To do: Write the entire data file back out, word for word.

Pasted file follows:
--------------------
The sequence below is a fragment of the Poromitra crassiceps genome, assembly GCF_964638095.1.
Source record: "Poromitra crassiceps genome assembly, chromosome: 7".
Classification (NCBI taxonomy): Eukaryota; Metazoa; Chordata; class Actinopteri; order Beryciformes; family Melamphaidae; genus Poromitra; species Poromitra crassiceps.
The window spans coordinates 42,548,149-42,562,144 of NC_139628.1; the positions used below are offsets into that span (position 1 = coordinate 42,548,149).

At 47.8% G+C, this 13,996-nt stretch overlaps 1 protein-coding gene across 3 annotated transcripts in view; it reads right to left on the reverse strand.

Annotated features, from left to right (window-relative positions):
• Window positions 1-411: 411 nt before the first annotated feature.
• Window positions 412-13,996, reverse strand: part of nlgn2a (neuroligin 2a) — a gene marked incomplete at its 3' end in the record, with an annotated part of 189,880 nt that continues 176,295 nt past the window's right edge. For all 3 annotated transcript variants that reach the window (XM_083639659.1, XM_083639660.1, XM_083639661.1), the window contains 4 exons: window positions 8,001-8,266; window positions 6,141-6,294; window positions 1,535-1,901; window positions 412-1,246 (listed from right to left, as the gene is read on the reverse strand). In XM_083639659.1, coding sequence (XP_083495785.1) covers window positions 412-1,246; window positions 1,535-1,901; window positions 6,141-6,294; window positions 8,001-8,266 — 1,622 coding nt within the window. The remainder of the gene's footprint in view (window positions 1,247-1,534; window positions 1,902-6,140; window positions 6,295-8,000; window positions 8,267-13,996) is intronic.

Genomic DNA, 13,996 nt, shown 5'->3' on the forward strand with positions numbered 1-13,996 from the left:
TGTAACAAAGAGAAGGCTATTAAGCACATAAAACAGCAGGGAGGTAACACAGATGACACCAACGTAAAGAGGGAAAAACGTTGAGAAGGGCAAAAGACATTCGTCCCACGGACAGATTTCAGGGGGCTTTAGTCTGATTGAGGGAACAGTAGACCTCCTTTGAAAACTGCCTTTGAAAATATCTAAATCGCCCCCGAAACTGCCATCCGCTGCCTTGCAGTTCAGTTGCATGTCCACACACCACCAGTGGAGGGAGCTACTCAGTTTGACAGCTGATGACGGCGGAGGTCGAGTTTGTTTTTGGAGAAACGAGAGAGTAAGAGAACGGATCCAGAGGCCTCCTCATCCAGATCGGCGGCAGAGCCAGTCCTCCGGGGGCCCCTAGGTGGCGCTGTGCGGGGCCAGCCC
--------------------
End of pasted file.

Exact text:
The sequence below is a fragment of the Poromitra crassiceps genome, assembly GCF_964638095.1.
Source record: "Poromitra crassiceps genome assembly, chromosome: 7".
Classification (NCBI taxonomy): Eukaryota; Metazoa; Chordata; class Actinopteri; order Beryciformes; family Melamphaidae; genus Poromitra; species Poromitra crassiceps.
The window spans coordinates 42,548,149-42,562,144 of NC_139628.1; the positions used below are offsets into that span (position 1 = coordinate 42,548,149).

At 47.8% G+C, this 13,996-nt stretch overlaps 1 protein-coding gene across 3 annotated transcripts in view; it reads right to left on the reverse strand.

Annotated features, from left to right (window-relative positions):
• Window positions 1-411: 411 nt before the first annotated feature.
• Window positions 412-13,996, reverse strand: part of nlgn2a (neuroligin 2a) — a gene marked incomplete at its 3' end in the record, with an annotated part of 189,880 nt that continues 176,295 nt past the window's right edge. For all 3 annotated transcript variants that reach the window (XM_083639659.1, XM_083639660.1, XM_083639661.1), the window contains 4 exons: window positions 8,001-8,266; window positions 6,141-6,294; window positions 1,535-1,901; window positions 412-1,246 (listed from right to left, as the gene is read on the reverse strand). In XM_083639659.1, coding sequence (XP_083495785.1) covers window positions 412-1,246; window positions 1,535-1,901; window positions 6,141-6,294; window positions 8,001-8,266 — 1,622 coding nt within the window. The remainder of the gene's footprint in view (window positions 1,247-1,534; window positions 1,902-6,140; window positions 6,295-8,000; window positions 8,267-13,996) is intronic.

Genomic DNA, 13,996 nt, shown 5'->3' on the forward strand with positions numbered 1-13,996 from the left:
TGTAACAAAGAGAAGGCTATTAAGCACATAAAACAGCAGGGAGGTAACACAGATGACACCAACGTAAAGAGGGAAAAACGTTGAGAAGGGCAAAAGACATTCGTCCCACGGACAGATTTCAGGGGGCTTTAGTCTGATTGAGGGAACAGTAGACCTCCTTTGAAAACTGCCTTTGAAAATATCTAAATCGCCCCCGAAACTGCCATCCGCTGCCTTGCAGTTCAGTTGCATGTCCACACACCACCAGTGGAGGGAGCTACTCAGTTTGACAGCTGATGACGGCGGAGGTCGAGTTTGTTTTTGGAGAAACGAGAGAGTAAGAGAACGGATCCAGAGGCCTCCTCATCCAGATCGGCGGCAGAGCCAGTCCTCCGGGGGCCCCTAGGTGGCGCTGTGCGGGGCCAGCCC